The Excel Lookup functions (including VLookup, HLookup and Match) all allow for an “exact” or “closest” match on numerical data, but the closest option has a number of problems:
- The data must be sorted
- For VLookup and HLookup the data must be sorted in ascending order, but if it isn’t the function may return an incorrect result, rather than #N/A.
- For Match the data may be sorted in either ascending or descending order, but if the actual order is either unsorted or different to that indicated the function may return an incorrect result.
- The terminology used for the argument defining the match type is non-intuitive, and inconsistent between the Lookup functions and the Match function.
- The default option (ascending sort) may produce incorrect results, whereas the option for an exact match will always return either a valid result or #N/A.
- With ascending sorted data the functions will return the last value less than the lookup value, rather than the closest match.
- With descending sorted data the Match function (with Match Type = -1) will return the last value greater than the match value, rather than the closest match.
- The match will only look at data in a single column. There is no built-in function to return the closest point in 2D, 3D, or higher dimension space.
Some of these problems may be avoided by using the Round function on the lookup value, then doing an “exact” lookup, but this can also return misleading results in some circumstances, and does not handle multi-dimensional data.
To deal with all these problems I have written a Nearest() user defined function (UDF) that works on unsorted numerical data with any number of dimensions, and will return:
- The coordinates of the nearest matching point
- The row number of the nearest matching point
- The distance from the lookup point to the matching point
Optionally a “maximum error” distance may be specified, and the function will return “No match” if there is no point within this distance.
A second UDF, Dist(), returns the distance between any two multi-dimensional points.
The spreadsheet, including full open-source code, may be downloaded from: Nearest.xlsb
The screen shots below illustrate the problems with the Lookup functions, and use of the Nearest UDF.
With sorted data and equally spaced data Vlookup returns the highest value less than the lookup value, rather than the nearest match. Using the Round function on the lookup value in this case returns the correct results:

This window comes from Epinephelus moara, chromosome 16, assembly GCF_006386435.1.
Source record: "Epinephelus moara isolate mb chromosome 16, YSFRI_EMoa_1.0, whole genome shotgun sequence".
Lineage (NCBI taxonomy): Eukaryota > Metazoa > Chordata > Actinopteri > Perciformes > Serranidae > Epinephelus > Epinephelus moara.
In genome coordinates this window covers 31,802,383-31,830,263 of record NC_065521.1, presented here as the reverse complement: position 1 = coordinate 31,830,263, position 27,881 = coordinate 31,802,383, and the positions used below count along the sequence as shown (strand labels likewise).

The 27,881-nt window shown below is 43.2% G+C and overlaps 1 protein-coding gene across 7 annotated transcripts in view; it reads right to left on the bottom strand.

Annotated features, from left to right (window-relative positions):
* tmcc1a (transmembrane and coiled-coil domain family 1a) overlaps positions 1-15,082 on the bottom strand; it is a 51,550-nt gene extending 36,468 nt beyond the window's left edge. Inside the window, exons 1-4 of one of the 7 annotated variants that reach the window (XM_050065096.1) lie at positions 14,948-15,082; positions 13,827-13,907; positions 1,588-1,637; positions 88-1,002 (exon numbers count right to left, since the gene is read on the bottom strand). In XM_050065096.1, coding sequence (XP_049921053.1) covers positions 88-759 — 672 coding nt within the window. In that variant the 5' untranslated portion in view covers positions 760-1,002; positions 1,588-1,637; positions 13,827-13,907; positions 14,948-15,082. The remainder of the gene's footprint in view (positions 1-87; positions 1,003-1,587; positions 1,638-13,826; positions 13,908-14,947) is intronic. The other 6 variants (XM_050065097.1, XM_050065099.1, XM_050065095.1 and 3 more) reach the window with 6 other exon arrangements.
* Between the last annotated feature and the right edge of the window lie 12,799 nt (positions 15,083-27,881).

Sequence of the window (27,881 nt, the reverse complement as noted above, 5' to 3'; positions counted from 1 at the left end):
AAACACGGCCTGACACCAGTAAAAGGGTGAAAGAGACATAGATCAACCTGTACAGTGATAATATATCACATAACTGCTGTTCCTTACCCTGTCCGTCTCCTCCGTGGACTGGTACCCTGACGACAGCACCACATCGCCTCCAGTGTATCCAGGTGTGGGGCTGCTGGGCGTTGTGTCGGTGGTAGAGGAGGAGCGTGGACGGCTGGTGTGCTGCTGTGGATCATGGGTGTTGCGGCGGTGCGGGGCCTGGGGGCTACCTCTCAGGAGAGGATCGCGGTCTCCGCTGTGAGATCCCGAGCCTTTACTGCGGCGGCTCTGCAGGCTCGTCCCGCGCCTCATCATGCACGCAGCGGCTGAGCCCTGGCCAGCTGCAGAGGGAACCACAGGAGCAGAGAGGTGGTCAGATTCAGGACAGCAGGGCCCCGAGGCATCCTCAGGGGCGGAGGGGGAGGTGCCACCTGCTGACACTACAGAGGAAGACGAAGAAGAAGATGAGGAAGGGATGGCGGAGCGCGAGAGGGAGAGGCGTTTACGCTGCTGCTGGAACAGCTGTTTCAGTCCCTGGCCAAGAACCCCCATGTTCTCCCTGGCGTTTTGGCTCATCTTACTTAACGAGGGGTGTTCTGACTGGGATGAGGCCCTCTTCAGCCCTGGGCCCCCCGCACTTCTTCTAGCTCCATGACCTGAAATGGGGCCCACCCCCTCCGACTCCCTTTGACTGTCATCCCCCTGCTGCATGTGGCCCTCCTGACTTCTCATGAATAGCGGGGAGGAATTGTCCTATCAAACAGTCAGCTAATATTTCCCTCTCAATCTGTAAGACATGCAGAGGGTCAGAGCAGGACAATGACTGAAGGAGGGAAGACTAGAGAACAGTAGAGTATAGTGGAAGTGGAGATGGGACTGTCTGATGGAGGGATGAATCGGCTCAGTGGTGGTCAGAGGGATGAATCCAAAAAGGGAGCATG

With an unsorted list VLookup returns #N/A when the lookup value is less than the first data value, but if it is greater it returns the value before the first data value greater than the lookup value:
Setting the VLookup “Range_lookup” value to FALSE (i.e. an exact lookup), returns #N/A in all cases in this example, because none of the lookup values have an exact match in the data. Rounding the lookup value to an integer returns a match in all cases in this example, but not always the closest match. The Match/Index combination with “Match_type” set to -1 (descending sorted list) returns a value when the lookup vale is less than the first value in the lookup data, but this is not necessarily the closest match.
With an array of 2D (or more) coordinates the Nearest UDF returns the coordinates that are closest to the lookup points. The function will also return the row number of the matching coordinates or the distance from the lookup point to the nearest mach.
The lookup can also be carried out with the Index and Match functions:
- Generate a list of distances from the lookup point to each of the data points.
- Find the smallest distance with the Min function
- Use Match with the exact option (Match_type = 0) to find the row number
- Use Index to find the coordinates of his point>
The Nearest UDF has a MaxErr option that requires matching data to be within a specified distance of the lookup point. Reducing this value to 0.05 with the example data returns “No match” because the closest data point is 0.054 from the lookup point: